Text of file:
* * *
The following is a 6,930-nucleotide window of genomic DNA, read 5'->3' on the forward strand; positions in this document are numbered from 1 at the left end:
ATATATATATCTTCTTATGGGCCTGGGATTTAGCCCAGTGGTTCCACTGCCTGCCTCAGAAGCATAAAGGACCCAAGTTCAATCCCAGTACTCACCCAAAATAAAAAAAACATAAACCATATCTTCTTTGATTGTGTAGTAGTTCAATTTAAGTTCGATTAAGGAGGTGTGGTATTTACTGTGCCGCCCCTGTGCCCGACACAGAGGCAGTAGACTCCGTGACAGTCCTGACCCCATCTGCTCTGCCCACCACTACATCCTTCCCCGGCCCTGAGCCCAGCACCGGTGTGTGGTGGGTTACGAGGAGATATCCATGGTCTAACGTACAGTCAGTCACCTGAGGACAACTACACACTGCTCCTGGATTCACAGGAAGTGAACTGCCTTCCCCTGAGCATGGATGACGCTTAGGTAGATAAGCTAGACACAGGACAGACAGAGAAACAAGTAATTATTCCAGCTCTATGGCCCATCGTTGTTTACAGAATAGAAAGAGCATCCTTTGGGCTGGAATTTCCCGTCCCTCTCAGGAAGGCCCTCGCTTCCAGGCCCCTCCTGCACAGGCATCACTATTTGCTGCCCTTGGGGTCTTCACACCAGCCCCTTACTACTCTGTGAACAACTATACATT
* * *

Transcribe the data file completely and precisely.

The following is a 6,930-nucleotide window of genomic DNA, read 5'->3' on the forward strand; positions in this document are numbered from 1 at the left end:
ATATATATATCTTCTTATGGGCCTGGGATTTAGCCCAGTGGTTCCACTGCCTGCCTCAGAAGCATAAAGGACCCAAGTTCAATCCCAGTACTCACCCAAAATAAAAAAAACATAAACCATATCTTCTTTGATTGTGTAGTAGTTCAATTTAAGTTCGATTAAGGAGGTGTGGTATTTACTGTGCCGCCCCTGTGCCCGACACAGAGGCAGTAGACTCCGTGACAGTCCTGACCCCATCTGCTCTGCCCACCACTACATCCTTCCCCGGCCCTGAGCCCAGCACCGGTGTGTGGTGGGTTACGAGGAGATATCCATGGTCTAACGTACAGTCAGTCACCTGAGGACAACTACACACTGCTCCTGGATTCACAGGAAGTGAACTGCCTTCCCCTGAGCATGGATGACGCTTAGGTAGATAAGCTAGACACAGGACAGACAGAGAAACAAGTAATTATTCCAGCTCTATGGCCCATCGTTGTTTACAGAATAGAAAGAGCATCCTTTGGGCTGGAATTTCCCGTCCCTCTCAGGAAGGCCCTCGCTTCCAGGCCCCTCCTGCACAGGCATCACTATTTGCTGCCCTTGGGGTCTTCACACCAGCCCCTTACTACTCTGTGAACAACTATACATT